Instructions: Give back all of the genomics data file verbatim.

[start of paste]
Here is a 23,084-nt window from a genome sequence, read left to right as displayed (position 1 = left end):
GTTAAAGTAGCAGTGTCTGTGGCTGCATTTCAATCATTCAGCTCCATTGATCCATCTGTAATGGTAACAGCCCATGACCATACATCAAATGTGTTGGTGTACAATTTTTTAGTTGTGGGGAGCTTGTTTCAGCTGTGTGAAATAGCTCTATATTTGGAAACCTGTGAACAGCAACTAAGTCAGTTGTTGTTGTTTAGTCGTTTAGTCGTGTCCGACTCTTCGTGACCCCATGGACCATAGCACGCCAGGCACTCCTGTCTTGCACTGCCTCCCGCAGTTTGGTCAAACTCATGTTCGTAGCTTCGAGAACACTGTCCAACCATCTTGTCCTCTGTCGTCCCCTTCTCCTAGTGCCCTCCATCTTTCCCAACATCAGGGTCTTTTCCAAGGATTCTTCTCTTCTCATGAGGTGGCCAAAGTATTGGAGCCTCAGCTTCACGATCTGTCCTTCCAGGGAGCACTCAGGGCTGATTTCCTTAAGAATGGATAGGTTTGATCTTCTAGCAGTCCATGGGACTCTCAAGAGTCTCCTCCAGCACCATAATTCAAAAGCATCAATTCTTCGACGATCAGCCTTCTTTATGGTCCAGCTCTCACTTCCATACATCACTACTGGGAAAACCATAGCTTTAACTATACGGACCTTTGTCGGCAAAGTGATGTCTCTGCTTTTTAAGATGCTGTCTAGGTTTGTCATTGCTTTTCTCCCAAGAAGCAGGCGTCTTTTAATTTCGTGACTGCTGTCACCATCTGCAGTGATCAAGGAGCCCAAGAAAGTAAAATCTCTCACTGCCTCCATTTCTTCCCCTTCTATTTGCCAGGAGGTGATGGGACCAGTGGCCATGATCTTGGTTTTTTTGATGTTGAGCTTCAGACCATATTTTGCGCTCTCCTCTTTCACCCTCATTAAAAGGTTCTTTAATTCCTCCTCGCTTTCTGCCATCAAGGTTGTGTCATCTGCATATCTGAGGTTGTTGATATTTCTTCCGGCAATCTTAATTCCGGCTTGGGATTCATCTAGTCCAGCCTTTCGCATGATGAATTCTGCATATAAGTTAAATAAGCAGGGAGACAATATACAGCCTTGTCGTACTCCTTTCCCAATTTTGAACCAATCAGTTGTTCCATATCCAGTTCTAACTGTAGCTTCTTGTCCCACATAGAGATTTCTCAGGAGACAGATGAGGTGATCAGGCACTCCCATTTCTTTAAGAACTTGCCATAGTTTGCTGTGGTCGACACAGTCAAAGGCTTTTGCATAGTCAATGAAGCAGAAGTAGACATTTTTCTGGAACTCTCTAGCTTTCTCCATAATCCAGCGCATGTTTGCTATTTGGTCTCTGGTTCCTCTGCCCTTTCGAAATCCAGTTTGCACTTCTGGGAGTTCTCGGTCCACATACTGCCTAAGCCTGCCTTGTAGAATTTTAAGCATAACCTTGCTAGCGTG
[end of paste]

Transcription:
Here is a 23,084-nt window from a genome sequence, read left to right as displayed (position 1 = left end):
GTTAAAGTAGCAGTGTCTGTGGCTGCATTTCAATCATTCAGCTCCATTGATCCATCTGTAATGGTAACAGCCCATGACCATACATCAAATGTGTTGGTGTACAATTTTTTAGTTGTGGGGAGCTTGTTTCAGCTGTGTGAAATAGCTCTATATTTGGAAACCTGTGAACAGCAACTAAGTCAGTTGTTGTTGTTTAGTCGTTTAGTCGTGTCCGACTCTTCGTGACCCCATGGACCATAGCACGCCAGGCACTCCTGTCTTGCACTGCCTCCCGCAGTTTGGTCAAACTCATGTTCGTAGCTTCGAGAACACTGTCCAACCATCTTGTCCTCTGTCGTCCCCTTCTCCTAGTGCCCTCCATCTTTCCCAACATCAGGGTCTTTTCCAAGGATTCTTCTCTTCTCATGAGGTGGCCAAAGTATTGGAGCCTCAGCTTCACGATCTGTCCTTCCAGGGAGCACTCAGGGCTGATTTCCTTAAGAATGGATAGGTTTGATCTTCTAGCAGTCCATGGGACTCTCAAGAGTCTCCTCCAGCACCATAATTCAAAAGCATCAATTCTTCGACGATCAGCCTTCTTTATGGTCCAGCTCTCACTTCCATACATCACTACTGGGAAAACCATAGCTTTAACTATACGGACCTTTGTCGGCAAAGTGATGTCTCTGCTTTTTAAGATGCTGTCTAGGTTTGTCATTGCTTTTCTCCCAAGAAGCAGGCGTCTTTTAATTTCGTGACTGCTGTCACCATCTGCAGTGATCAAGGAGCCCAAGAAAGTAAAATCTCTCACTGCCTCCATTTCTTCCCCTTCTATTTGCCAGGAGGTGATGGGACCAGTGGCCATGATCTTGGTTTTTTTGATGTTGAGCTTCAGACCATATTTTGCGCTCTCCTCTTTCACCCTCATTAAAAGGTTCTTTAATTCCTCCTCGCTTTCTGCCATCAAGGTTGTGTCATCTGCATATCTGAGGTTGTTGATATTTCTTCCGGCAATCTTAATTCCGGCTTGGGATTCATCTAGTCCAGCCTTTCGCATGATGAATTCTGCATATAAGTTAAATAAGCAGGGAGACAATATACAGCCTTGTCGTACTCCTTTCCCAATTTTGAACCAATCAGTTGTTCCATATCCAGTTCTAACTGTAGCTTCTTGTCCCACATAGAGATTTCTCAGGAGACAGATGAGGTGATCAGGCACTCCCATTTCTTTAAGAACTTGCCATAGTTTGCTGTGGTCGACACAGTCAAAGGCTTTTGCATAGTCAATGAAGCAGAAGTAGACATTTTTCTGGAACTCTCTAGCTTTCTCCATAATCCAGCGCATGTTTGCTATTTGGTCTCTGGTTCCTCTGCCCTTTCGAAATCCAGTTTGCACTTCTGGGAGTTCTCGGTCCACATACTGCCTAAGCCTGCCTTGTAGAATTTTAAGCATAACCTTGCTAGCGTG